Wednesday, June 20, 2012

Henry Higgins to Connor Temple

For those unfamiliar with the character, Henry Higgins is the linguist who transforms the London flower girl into a lady in George Bernard Shaw's play Pgymalion; the musical My Fair Lady was somewhat based on this play, but as I have never seen that musical in its entirety, I can't give assurance that the comments I make will also apply to its version of Higgins. Connor Temple is, of course, the tech nerd of Primeval.

In my comparison of these two characters, I must first admit the obvious differences. Henry Higgins is middle-aged, while Connor is in his twenties. Higgins is interested in language, while Connor's focus is technology and evolutionary biology. Higgins is, well, rude and pushy, but Connor isn't.

The main similarity I drew from, though, is both characters' eccentricity. Or you could call it ridiculousness. Being the character of a play, Higgins is going to vary depending on who's playing him; the actor I saw gave him the most hilarious stage presence and energy. He's always thinking, always speaking, always working on some sort of project. He's the odd genius, much like Connor is. Connor is also busy, moving from the anomaly detector to the locking mechanism to the dating calculator to New Dawn, all while going out to help the rest of the team in the field. He has odd mannerisms like Higgins does: he's been known to skateboard across the ARC and makes his frequent nerdy jokes.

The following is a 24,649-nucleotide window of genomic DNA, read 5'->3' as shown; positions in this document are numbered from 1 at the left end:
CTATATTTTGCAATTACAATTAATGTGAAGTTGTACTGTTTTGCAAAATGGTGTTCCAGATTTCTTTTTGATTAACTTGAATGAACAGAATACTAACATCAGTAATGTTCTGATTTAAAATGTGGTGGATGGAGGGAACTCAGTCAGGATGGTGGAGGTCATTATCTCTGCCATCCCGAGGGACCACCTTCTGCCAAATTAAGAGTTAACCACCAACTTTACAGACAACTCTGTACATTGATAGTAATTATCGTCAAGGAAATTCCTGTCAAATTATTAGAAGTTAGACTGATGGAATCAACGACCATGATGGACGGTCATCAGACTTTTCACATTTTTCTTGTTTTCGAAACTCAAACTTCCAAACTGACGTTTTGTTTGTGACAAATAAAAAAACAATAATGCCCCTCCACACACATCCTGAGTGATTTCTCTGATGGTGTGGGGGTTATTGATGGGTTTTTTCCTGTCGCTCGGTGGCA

They're both characters you easily love as characters, but may hesitate about meeting in person. Henry Higgins, as I said, is pushy (just ask poor Eliza)--he knows all and his way is best. And while Connor is an overall nice person, he does have annoying habits (just ask Lester, who threatened him if he ever put his socks in the bread-maker again--to which Connor innocently responds, "I was keeping 'em warm"). Given the two, though, I think Connor would be easier to live around. You'd just have to roll your eyes sometimes (like Abby does), but you wouldn't be driven to pick up and leave (like Eliza does--in some versions of the play, that is, and what I believe is the intended version).

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